Tuesday, May 31, 2011

Economic Recovery Versus Financially Fragile

The Wall Street Journal reports that "nearly half of Americans are financially fragile." It cites an NBER study using data from the TNS Global Economic Crisis survey. It asked, among other things, how easy would it be to come up with $2,000 for an unexpected expense within the next 30 days. The survey indicated that "46.5% of all respondents are living very close to the financial edge." They include those who were certainly unable to get the money and those who could do so only by taking "extreme measures."

The story notes that it is not only lower income households that are on the precipice. Financial fragility is determined by more than income levels. It also has to do with indebtedness. Nevertheless, it is further evidence that, as I wrote almost two years ago,  Keynesian economic policy is a failure. Massive fiscal and monetary expansion has propped up the stock market, wall street investment firms, and large commercial banks, but has done little else except prolong the readjustment process necessary to right the tremendous amount of malinvestment still in our economy.

Monday, May 30, 2011

Is Economic Stagnation Fostered by Regime Uncertainty?

One entrepreneur thinks so. While on a plane, Yale law professor Stephen L. Carter recently struck up a conversation with a business owner who explained to him "why he refuses to hire anybody." His reason can be summed up in the word uncertainty. He is unsure about the regulatory environment and how changes in regulations will affect labor costs, investment returns, and capital gains he would reap if he merely sold his businesses. His response lends credence to Robert Higgs' theory of regime uncertainty contributing to economic recessions.

When asked what the property roll of government should be, the businessman responds,
“Invisible,” he says. “I know there are things the government has to do. But they need to find a way to do them without people like me having to bump into a new regulation every time we turn a corner.” He reflects for a moment, then finds the analogy he seeks. “Government should act like my assistant, not my boss."
Unfortunately, he does not elaborate what are the "things the government has to do." I imagine he means things like police, the military, roads and schools. That is not an uncommon opinion. Economic theory, however, teaches that even these are not things the government has to do.  His last sentence, moreover, implies he may mean something more. He may mean that the government should promote industry, provide protection against imports, give subsidies to small businesses, and ensure relatively low interest rates.  These things, of course, merely create more uncertainty.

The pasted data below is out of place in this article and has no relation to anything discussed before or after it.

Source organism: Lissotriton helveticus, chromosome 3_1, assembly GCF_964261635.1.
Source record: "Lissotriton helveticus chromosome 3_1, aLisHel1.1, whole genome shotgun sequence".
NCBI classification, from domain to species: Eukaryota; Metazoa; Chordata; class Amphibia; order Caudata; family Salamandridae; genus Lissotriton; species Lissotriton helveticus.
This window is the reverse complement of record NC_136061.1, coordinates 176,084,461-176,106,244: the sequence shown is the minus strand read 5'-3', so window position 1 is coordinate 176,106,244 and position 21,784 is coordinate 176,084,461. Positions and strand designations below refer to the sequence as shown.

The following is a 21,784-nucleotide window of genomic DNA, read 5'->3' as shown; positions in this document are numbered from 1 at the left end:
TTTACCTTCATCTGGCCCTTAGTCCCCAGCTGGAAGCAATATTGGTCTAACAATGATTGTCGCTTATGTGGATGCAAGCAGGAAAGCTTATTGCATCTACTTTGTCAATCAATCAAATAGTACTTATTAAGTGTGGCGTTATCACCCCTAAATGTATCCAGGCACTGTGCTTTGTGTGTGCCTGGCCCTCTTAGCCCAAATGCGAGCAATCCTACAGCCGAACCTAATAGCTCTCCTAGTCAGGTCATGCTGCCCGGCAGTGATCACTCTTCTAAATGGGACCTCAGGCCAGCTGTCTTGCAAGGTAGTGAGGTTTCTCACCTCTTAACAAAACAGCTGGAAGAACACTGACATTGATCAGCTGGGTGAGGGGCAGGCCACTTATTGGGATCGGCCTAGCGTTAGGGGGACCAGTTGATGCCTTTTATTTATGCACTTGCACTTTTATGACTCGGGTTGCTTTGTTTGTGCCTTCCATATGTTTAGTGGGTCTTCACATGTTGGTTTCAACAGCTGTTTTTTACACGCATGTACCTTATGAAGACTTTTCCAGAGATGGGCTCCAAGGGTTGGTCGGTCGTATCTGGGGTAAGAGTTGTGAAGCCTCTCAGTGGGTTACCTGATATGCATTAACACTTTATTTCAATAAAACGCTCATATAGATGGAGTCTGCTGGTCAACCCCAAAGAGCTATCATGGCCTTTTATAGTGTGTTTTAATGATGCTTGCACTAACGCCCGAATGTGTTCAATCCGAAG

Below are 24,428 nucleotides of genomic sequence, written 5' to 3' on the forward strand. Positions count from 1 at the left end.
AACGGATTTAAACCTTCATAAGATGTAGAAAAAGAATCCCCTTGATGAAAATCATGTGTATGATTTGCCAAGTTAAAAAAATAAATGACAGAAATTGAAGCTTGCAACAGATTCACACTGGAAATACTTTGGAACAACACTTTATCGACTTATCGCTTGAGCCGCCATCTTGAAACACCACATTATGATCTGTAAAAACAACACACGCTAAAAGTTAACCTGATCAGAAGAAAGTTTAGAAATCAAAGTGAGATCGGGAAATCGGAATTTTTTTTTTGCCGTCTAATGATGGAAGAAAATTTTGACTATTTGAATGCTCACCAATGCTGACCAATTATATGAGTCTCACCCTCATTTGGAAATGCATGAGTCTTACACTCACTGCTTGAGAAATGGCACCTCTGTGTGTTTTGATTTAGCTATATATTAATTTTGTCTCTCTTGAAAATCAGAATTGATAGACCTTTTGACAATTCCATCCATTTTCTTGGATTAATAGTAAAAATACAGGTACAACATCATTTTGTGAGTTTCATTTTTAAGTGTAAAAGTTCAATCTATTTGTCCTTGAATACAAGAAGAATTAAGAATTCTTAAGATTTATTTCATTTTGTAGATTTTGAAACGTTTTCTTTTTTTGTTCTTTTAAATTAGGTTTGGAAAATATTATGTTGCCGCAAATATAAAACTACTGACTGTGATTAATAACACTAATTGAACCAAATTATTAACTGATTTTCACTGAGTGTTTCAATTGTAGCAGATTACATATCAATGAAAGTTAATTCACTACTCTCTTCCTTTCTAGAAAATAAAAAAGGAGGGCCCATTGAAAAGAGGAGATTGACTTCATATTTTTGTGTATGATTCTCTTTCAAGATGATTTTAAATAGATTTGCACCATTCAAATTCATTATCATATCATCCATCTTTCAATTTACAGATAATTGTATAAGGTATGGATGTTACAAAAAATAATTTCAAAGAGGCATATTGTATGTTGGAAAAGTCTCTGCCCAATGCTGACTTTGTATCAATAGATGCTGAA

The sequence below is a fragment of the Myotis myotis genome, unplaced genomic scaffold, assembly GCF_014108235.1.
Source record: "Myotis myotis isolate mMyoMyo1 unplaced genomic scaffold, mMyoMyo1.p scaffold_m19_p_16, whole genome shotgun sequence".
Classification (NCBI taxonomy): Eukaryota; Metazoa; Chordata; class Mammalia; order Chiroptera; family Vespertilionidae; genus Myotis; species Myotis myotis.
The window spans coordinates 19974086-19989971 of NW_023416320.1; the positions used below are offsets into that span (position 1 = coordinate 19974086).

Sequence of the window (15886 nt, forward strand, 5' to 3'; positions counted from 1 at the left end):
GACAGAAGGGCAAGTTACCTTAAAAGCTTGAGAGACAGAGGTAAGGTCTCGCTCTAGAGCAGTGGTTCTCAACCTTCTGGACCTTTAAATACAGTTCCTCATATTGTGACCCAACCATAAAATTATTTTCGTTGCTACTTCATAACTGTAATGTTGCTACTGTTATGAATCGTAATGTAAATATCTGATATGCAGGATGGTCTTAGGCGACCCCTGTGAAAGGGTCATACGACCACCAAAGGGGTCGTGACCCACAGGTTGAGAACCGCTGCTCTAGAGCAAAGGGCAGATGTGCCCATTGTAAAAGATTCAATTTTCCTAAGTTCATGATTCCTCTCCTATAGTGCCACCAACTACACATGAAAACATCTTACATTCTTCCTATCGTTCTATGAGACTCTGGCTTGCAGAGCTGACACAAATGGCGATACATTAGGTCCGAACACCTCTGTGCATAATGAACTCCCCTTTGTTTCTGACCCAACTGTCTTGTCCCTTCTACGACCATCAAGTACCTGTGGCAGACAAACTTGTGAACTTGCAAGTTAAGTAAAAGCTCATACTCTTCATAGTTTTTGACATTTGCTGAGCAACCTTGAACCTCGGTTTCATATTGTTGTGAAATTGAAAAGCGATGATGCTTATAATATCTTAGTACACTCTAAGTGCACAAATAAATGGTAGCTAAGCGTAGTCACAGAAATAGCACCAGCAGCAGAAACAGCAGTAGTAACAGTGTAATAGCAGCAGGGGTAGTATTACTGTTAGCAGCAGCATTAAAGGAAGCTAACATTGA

The best thing for the state to do is to get out of the market altogether. Remove price controls and business regulation, lower government spending and taxes, and get out of the money production business. Such a path would of course change the current regime, but what follows would be a free society in which the division of labor could freely develop, making use capital accumulated and invested by entrepreneurs who could use economic calculation to make wise investment decisions. It would be the best possible environment for productive activity and for the employment and higher real wages that go with it. That is regime change we can believe in.

Saturday, May 28, 2011

The Biblical View of Poverty: What It Is

One of the primary intersections between Christian thought and economics is the issue of poverty. Proper responses to poverty we encounter requires an understanding of economic law as well as ethics.

The Scriptures are clear that God calls us to care for the poor. As I write in Foundations of Economics: A Christian View,

God does make it clear that we are to help the poor. We are to be imitators of God and he tells us that he cares for the poor (Ps. 35:10). God tells us that the poor and orphaned are to be defended from would-be oppressors (Ps. 82:3). We definitely should not turn a deaf ear to the cry of the poor. In fact, God tells us that whoever ignores the plight of the poor himself shall not be heard when he calls for help (Prov. 21:13). God tells us that in times of trouble, he will deliver the one who has consideration on the poor (Ps. 41:1). Whoever is charitable to the poor lends to the Lord and God will repay him for his generosity (Prov. 19:17). The mandate to minister to the poor even includes our poor enemies (Prov. 25:21).

We receive similar instruction in the New Testament. When the rich young ruler asked Jesus what last thing he needed to do to be perfect, Jesus told him to sell all his possessions and give the money to the poor (Matt 12:21). In the early chapters of Acts we find the Apostolic Church ministering faithfully to those in need. Additionally, James clearly teaches that it is not enough to feel compassion on the poor, but we are mandated to provide them with real material help when they are in need (Jas 2:15–16).
Because of this Biblical mandate, it is important to know just what the Bible means by poverty. This is very important because the conventional definition of poverty has changed over the course of the Twentieth Century. Before then, the predominant view of poverty was similar to that of Scripture. E. Calvin Beisner does an excellent service to all Christians by explaining the biblical view of poverty. In his excellent "Poverty: A Problem in Need of a Definition.” in Welfare Reformed, edited by David W. Hall, Beisner points out that, while the modern view of poverty characterizes it as a relative lack of what others have, when the Bible speaks of poverty, it refers to an absolute lack of bare necessities. The poor are those who do not have adequate food, clothing, or shelter to live.